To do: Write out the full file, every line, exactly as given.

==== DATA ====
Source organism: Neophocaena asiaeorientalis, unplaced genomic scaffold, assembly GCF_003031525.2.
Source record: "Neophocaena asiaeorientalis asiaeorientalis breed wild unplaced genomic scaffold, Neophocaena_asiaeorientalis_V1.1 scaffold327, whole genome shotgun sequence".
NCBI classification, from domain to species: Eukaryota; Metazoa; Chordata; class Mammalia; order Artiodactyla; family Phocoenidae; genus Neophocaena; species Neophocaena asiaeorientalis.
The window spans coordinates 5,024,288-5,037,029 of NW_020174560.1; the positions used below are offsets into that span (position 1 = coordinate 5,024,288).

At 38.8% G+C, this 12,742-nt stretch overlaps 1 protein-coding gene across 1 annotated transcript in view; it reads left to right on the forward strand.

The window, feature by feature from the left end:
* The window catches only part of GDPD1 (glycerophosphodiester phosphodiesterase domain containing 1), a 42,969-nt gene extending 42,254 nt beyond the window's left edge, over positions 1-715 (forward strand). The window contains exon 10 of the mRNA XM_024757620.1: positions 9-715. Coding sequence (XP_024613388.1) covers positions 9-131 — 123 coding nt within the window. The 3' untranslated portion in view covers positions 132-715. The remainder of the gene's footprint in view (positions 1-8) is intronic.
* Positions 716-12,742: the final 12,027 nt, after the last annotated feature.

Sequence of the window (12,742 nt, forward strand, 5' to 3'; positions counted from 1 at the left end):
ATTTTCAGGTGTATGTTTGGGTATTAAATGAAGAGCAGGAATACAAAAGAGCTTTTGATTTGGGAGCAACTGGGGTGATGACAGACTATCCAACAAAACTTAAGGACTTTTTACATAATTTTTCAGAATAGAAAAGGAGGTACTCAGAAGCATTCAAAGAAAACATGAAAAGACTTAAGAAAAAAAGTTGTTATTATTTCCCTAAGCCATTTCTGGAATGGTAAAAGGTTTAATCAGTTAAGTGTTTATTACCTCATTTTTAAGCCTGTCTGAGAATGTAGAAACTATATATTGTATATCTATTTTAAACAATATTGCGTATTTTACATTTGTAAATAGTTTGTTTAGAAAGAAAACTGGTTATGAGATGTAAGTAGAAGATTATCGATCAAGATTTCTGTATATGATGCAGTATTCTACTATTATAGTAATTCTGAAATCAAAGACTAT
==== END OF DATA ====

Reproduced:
Source organism: Neophocaena asiaeorientalis, unplaced genomic scaffold, assembly GCF_003031525.2.
Source record: "Neophocaena asiaeorientalis asiaeorientalis breed wild unplaced genomic scaffold, Neophocaena_asiaeorientalis_V1.1 scaffold327, whole genome shotgun sequence".
NCBI classification, from domain to species: Eukaryota; Metazoa; Chordata; class Mammalia; order Artiodactyla; family Phocoenidae; genus Neophocaena; species Neophocaena asiaeorientalis.
The window spans coordinates 5,024,288-5,037,029 of NW_020174560.1; the positions used below are offsets into that span (position 1 = coordinate 5,024,288).

At 38.8% G+C, this 12,742-nt stretch overlaps 1 protein-coding gene across 1 annotated transcript in view; it reads left to right on the forward strand.

The window, feature by feature from the left end:
* The window catches only part of GDPD1 (glycerophosphodiester phosphodiesterase domain containing 1), a 42,969-nt gene extending 42,254 nt beyond the window's left edge, over positions 1-715 (forward strand). The window contains exon 10 of the mRNA XM_024757620.1: positions 9-715. Coding sequence (XP_024613388.1) covers positions 9-131 — 123 coding nt within the window. The 3' untranslated portion in view covers positions 132-715. The remainder of the gene's footprint in view (positions 1-8) is intronic.
* Positions 716-12,742: the final 12,027 nt, after the last annotated feature.

Sequence of the window (12,742 nt, forward strand, 5' to 3'; positions counted from 1 at the left end):
ATTTTCAGGTGTATGTTTGGGTATTAAATGAAGAGCAGGAATACAAAAGAGCTTTTGATTTGGGAGCAACTGGGGTGATGACAGACTATCCAACAAAACTTAAGGACTTTTTACATAATTTTTCAGAATAGAAAAGGAGGTACTCAGAAGCATTCAAAGAAAACATGAAAAGACTTAAGAAAAAAAGTTGTTATTATTTCCCTAAGCCATTTCTGGAATGGTAAAAGGTTTAATCAGTTAAGTGTTTATTACCTCATTTTTAAGCCTGTCTGAGAATGTAGAAACTATATATTGTATATCTATTTTAAACAATATTGCGTATTTTACATTTGTAAATAGTTTGTTTAGAAAGAAAACTGGTTATGAGATGTAAGTAGAAGATTATCGATCAAGATTTCTGTATATGATGCAGTATTCTACTATTATAGTAATTCTGAAATCAAAGACTAT